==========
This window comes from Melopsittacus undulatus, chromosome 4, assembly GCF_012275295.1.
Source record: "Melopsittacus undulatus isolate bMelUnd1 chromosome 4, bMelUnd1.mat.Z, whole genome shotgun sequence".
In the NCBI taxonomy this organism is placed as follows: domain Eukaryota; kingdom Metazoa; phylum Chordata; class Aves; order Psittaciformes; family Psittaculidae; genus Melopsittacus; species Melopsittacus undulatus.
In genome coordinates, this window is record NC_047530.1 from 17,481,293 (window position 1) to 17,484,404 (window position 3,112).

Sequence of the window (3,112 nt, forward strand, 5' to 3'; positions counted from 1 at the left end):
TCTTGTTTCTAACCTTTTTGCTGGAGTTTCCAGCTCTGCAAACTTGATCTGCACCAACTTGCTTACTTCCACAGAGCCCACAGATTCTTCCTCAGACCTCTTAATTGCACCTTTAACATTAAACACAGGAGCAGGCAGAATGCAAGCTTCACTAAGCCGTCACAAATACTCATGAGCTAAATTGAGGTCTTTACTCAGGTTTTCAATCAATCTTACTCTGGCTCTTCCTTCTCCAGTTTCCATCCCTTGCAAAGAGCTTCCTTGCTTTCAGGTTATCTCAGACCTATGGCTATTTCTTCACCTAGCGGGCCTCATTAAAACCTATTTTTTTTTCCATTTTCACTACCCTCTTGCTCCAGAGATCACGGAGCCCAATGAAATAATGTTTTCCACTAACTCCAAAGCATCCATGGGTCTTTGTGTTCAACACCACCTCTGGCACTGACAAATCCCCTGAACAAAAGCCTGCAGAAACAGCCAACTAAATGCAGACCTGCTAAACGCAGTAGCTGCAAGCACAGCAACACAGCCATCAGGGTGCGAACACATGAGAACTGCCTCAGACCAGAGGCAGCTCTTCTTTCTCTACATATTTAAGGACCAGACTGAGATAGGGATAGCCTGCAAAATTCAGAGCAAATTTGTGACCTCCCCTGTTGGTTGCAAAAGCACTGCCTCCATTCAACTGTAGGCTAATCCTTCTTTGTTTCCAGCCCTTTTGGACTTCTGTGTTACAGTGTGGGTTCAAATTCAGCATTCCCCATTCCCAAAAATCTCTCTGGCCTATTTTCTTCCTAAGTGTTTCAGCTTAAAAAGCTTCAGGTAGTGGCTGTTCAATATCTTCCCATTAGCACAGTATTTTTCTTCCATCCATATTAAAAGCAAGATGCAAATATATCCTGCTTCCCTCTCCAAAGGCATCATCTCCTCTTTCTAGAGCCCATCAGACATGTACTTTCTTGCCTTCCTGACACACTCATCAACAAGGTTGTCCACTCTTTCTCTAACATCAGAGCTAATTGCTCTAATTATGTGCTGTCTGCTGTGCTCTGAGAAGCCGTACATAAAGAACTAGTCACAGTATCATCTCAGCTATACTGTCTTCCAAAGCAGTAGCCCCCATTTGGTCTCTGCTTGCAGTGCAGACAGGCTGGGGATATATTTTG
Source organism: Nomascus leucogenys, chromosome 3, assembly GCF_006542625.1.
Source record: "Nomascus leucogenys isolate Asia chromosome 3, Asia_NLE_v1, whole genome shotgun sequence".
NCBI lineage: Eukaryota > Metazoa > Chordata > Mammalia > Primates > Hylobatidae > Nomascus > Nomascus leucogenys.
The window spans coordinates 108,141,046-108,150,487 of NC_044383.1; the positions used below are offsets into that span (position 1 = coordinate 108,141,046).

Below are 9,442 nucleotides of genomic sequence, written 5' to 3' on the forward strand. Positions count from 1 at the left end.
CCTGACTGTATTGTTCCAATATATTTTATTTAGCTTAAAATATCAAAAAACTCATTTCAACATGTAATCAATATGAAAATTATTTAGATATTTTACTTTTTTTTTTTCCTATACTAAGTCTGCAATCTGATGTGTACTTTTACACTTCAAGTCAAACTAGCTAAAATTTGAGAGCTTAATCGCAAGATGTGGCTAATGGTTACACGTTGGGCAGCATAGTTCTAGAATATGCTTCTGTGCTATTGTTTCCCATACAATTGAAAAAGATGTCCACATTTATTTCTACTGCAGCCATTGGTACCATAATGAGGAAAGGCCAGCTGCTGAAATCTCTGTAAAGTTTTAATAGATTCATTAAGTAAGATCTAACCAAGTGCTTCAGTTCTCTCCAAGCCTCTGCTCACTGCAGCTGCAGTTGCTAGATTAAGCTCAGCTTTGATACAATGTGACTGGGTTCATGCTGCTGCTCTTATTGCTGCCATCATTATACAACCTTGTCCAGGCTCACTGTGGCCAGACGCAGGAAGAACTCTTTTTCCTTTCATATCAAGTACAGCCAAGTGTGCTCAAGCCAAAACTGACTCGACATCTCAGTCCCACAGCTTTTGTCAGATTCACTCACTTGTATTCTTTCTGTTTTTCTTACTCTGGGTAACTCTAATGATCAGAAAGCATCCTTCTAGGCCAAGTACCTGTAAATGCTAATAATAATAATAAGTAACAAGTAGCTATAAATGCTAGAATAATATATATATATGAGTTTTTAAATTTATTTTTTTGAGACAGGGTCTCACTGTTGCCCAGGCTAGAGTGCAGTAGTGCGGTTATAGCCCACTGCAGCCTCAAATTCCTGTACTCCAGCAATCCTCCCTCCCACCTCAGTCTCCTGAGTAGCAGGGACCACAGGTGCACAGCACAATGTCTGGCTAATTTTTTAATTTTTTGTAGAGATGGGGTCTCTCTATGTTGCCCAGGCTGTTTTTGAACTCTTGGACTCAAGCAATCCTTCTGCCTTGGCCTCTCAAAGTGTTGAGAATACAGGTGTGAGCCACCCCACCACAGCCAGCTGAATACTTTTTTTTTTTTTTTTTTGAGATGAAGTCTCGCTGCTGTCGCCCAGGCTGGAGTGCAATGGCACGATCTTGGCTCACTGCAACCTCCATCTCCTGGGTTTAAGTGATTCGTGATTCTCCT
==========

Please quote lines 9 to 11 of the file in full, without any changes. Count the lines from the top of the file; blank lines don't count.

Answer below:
NCBI lineage: Eukaryota > Metazoa > Chordata > Mammalia > Primates > Hylobatidae > Nomascus > Nomascus leucogenys.
The window spans coordinates 108,141,046-108,150,487 of NC_044383.1; the positions used below are offsets into that span (position 1 = coordinate 108,141,046).

Below are 9,442 nucleotides of genomic sequence, written 5' to 3' on the forward strand. Positions count from 1 at the left end.